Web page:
DynamoDB vs Amazon ElastiCache - The Ultimate Comparison

Mahesh Samarasinghe

Written by Mahesh Samarasinghe

Published on September 14th, 2022

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    DynamoDB and ElastiCache are 2 of the most popular database services provided by AWS. This article discusses these two services with their differences, pros, and cons to help you identify the best for your requirements.

    DynamoDB and Amazon ElastiCache: An Overview

    DynamoDB is a fully managed NoSQL database service that is reliable, scalable, and highly available. As DynamoDB is a serverless service, AWS takes care of all the server administration, and you only have to pay for what you use.

    On the other hand, ElastiCache is a fully managed cache service offered by Amazon Web Services (AWS) capable of deploying, managing, and scaling a distributed in-memory cache environment in the cloud. Also, it supports two different cache engines: Memcache and Redis.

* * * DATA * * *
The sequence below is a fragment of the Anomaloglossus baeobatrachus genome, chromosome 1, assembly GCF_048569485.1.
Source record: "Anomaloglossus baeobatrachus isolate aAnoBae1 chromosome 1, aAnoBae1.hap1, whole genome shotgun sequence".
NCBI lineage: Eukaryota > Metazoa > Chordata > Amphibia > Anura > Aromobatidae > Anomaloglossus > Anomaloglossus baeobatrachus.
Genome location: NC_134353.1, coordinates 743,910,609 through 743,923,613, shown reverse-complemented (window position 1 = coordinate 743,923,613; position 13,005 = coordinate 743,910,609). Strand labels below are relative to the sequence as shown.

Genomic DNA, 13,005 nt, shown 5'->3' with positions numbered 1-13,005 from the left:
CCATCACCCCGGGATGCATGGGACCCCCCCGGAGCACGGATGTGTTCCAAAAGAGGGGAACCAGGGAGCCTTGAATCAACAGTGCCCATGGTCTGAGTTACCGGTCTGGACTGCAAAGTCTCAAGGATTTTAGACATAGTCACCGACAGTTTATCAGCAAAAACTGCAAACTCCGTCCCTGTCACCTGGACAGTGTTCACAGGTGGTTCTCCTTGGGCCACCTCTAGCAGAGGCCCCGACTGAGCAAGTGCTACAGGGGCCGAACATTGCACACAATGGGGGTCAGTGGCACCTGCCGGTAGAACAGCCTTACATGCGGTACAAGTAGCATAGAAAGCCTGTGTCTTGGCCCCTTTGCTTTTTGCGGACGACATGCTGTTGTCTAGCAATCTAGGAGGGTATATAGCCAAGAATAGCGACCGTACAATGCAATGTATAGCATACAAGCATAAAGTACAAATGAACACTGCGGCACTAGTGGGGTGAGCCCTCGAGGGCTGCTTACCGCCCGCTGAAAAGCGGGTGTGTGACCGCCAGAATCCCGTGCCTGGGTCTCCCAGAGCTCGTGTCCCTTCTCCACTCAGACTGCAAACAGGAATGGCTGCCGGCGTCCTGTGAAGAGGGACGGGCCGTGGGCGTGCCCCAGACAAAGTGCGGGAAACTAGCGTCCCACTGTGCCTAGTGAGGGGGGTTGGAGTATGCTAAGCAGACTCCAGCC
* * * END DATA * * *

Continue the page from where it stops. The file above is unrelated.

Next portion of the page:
Latency and Performance


    DynamoDB uses SSDs for storage, and the high I/O performance provided by these SSDs allows DynamoDB to handle more than 10 trillion requests per day with peaks greater than 20 million per second. Regardless of the table size, DynamoDB can maintain low latency, and you need to use optimized table layouts, indexes, and queries to get the maximum from it.

    In addition, DynamoDB Accelerator (DAX) can be used to increase DynamoDB performance margins by ten folds, from milliseconds to microseconds.


    ElastiCache offers a variety of node types varying from in-memory capacity, network support, and performance based on the node instance type. These nodes can serve up to a million requests per second.

    The latency for ElastiCache requests is around 300 - 500 microseconds. Identifying the correct node size and the instance type can further improve the performance of the ElastiCache node. Compared to traditional databases, which are usually double-digit milliseconds, ElastiCache is much faster and serves the purpose of an in-memory data store.